Euroleague Final Four Preview

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Dimitris Diamantidis, PanathinaikosThough it’s trumpeted as a launchpad for great big shiny heroics, playoff basketball’s cruel truth is that the no-shows have a particular, formative role to play in the maturation–or atrophy–of each series, as well.

Vassilis Spanoulis didn’t hit a single shot then sat for the final six minutes of Olympiacos’ Game Four loss to Anadolu Efes.  Dimitris Diamanatidis went scoreless in Game Four against Barcelona after hitting game winners in the previous two games and Panathinaikos, predictably, lost.  Devin Smith was nowhere to be found against Madrid, usually covered up or by a larger Real Madrid player, and averaged just 4.7 points and an un-Godly -0.3 PIR after posting 13.5 points and a 13.3 PIR during the Top 16.

Since Smith’s Maccabi club had been swept by Real Madrid when I wrote the first version of this piece on Wednesday, he got no shot at a winner-take-all, Game Five scenario.  For Spanoulis and Diamantidis, the opportunity to get back to the Final Four for consecutive seasons still seemed very real despite their rickety individual performances.

By Friday night, however, we had our answer: Barcelona and Olympiacos would join Real Madrid and CSKA Moscow in this year’s Final Four to be held in London. The match-ups will look like this:

CSKA Moscow vs. Olympiacos: Rematch of last year’s final.

Barcelona vs. Real Madrid El Clásico. One of sports’ finest rivalries plucked fresh from the fútbol pitch for our Londoners’ satisfaction.

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Diamantidis had his crack at it first in Palau Blaugrana in Barcelona on Thursday, but was promptly reseated by three first quarter foul calls that really slammed a lid on Panathinaikos’ ability to get the ball to soft spots in Barcelona’s defense.

The Greek guard had himself a rough night from the field and ended with just six points in 29 minutes.  He missed all three of his threes, which turned out to be thematically en pointe: Panathinaikos hit just 1-of-16 threes in this one.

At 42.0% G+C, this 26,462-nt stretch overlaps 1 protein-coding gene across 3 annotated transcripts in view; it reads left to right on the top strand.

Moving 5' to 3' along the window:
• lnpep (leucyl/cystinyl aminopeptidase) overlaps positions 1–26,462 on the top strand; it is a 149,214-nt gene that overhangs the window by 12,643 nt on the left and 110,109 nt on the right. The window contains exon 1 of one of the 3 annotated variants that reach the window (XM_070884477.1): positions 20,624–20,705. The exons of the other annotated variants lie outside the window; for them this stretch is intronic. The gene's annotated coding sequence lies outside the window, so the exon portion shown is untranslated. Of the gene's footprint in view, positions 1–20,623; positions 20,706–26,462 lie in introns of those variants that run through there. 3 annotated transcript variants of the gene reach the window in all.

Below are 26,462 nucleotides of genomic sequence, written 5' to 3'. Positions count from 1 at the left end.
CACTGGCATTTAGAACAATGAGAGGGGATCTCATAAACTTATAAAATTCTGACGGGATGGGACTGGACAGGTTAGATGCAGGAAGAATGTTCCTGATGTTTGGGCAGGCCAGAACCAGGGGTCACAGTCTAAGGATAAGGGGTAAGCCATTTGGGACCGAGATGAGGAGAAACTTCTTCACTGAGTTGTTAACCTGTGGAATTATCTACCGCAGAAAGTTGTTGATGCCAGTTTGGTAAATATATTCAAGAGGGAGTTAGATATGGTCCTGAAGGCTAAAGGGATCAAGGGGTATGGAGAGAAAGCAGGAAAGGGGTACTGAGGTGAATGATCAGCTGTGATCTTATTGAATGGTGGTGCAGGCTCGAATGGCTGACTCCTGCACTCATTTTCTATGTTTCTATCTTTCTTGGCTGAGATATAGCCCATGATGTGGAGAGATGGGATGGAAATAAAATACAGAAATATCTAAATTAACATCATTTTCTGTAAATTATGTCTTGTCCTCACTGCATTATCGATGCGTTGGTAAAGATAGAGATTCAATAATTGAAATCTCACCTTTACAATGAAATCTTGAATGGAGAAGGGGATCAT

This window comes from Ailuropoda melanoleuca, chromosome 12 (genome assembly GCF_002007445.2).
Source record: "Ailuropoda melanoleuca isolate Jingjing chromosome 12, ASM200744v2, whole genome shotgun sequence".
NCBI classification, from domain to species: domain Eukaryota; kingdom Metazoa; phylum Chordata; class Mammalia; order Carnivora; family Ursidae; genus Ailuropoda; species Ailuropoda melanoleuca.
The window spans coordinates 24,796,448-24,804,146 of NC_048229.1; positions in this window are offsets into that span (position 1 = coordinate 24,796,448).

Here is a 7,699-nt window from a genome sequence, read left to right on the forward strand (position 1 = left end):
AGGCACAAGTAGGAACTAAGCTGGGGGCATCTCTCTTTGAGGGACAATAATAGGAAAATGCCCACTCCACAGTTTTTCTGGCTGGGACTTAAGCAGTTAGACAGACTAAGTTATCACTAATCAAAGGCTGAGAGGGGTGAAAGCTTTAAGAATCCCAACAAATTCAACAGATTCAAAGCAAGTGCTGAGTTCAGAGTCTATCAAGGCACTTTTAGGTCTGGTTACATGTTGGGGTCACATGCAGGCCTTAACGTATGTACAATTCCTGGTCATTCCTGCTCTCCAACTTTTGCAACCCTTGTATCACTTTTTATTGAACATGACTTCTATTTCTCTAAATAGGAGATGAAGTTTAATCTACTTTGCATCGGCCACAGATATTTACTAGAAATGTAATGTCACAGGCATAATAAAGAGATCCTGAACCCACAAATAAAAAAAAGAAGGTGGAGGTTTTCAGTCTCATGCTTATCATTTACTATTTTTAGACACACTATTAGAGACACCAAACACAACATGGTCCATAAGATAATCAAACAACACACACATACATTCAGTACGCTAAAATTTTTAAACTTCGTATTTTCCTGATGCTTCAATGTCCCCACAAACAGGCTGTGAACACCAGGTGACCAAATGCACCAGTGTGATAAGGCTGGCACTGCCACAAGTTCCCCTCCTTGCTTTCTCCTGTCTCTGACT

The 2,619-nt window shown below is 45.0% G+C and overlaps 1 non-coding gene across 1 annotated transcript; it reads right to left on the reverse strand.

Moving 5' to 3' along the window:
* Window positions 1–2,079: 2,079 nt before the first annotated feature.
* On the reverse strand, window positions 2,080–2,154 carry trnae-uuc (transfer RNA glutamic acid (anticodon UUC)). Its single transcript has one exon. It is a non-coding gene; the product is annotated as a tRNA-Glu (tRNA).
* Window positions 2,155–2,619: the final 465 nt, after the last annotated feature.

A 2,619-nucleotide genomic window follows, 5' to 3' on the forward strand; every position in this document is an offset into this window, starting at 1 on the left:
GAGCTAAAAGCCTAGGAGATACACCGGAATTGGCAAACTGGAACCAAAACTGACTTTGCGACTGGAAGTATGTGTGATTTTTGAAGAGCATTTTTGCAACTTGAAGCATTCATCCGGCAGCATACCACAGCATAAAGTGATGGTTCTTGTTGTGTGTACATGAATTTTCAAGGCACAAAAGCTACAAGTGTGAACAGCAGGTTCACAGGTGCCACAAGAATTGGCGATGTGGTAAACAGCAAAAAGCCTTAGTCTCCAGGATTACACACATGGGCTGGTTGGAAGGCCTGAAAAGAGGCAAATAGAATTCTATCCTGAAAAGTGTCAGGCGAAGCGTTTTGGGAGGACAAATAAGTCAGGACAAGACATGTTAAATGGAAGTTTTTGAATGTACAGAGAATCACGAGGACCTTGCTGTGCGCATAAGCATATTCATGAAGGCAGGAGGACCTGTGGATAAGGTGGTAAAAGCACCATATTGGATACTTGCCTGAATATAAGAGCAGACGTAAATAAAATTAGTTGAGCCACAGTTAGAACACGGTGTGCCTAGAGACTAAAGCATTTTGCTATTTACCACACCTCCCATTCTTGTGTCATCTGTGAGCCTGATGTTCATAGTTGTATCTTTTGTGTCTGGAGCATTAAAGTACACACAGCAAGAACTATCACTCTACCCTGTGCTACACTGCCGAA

Barcelona used a strong 9 and 6 from Nathan Jawai (in just 17 minutes and on four shots) and 15 semi-classic-looking but ultimately not entirely efficient points from Juan Carlos Navarro and a 19-9 offensive rebounding advantage to get up by double digits early and keep it that way for most of the game.  Even when Panathinaikos threatened late, the Greens were always a made shot or two away from seriously challenging for the lead, and Barcelona won 64-53.

Then Spanoulis took the floor to convince us that Game Four was an aberration which we should quickly expunge from our brains.  But down 36-21 in the second quarter, Olympiacos seemed not long for this Euroleague.

Jordan Farmar looked terrific and had 11 for Efes at the half, and the Turks’ lead was still 41-33 at the intermission.

Buoyed by amazing(ly raucous) fans, Spanoulis steadily wound Olympiacos back into it with seven of his 19 points in the third quarter and Olympiacos came back to win 82-72.  The rather comfortable-sounding margin didn’t feel like a sure-thing until inside a minute, and Josh Shipp almost broke YouTube by putting Kyle Hines on the lower half of a highlight for a change:

This particular bucket brought Efes to within two in the fourth, but Efes couldn’t keep that gap from widening over the next couple of minutes.

Efes had an impactful absence of their own, as first half hero Farmar checked out in the game’s 29th minute and then sat the entire fourth quarter with a knee injury.  Lucas did his damnedest, but could have used some help from Efes’ leading scorer down the stretch.

So here they are, last Wednesday’s playoff musings, revised and updated to reflect the events of Game Five(s).

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